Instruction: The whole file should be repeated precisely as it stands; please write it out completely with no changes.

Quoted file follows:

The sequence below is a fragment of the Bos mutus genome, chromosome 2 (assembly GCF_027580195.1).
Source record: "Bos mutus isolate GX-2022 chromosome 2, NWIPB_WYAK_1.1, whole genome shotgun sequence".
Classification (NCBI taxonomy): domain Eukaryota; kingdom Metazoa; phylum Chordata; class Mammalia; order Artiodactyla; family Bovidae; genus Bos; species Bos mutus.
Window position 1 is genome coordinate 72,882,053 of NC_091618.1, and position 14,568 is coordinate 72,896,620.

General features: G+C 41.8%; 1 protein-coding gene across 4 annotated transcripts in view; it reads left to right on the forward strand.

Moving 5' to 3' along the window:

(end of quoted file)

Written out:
The sequence below is a fragment of the Bos mutus genome, chromosome 2 (assembly GCF_027580195.1).
Source record: "Bos mutus isolate GX-2022 chromosome 2, NWIPB_WYAK_1.1, whole genome shotgun sequence".
Classification (NCBI taxonomy): domain Eukaryota; kingdom Metazoa; phylum Chordata; class Mammalia; order Artiodactyla; family Bovidae; genus Bos; species Bos mutus.
Window position 1 is genome coordinate 72,882,053 of NC_091618.1, and position 14,568 is coordinate 72,896,620.

General features: G+C 41.8%; 1 protein-coding gene across 4 annotated transcripts in view; it reads left to right on the forward strand.

Moving 5' to 3' along the window: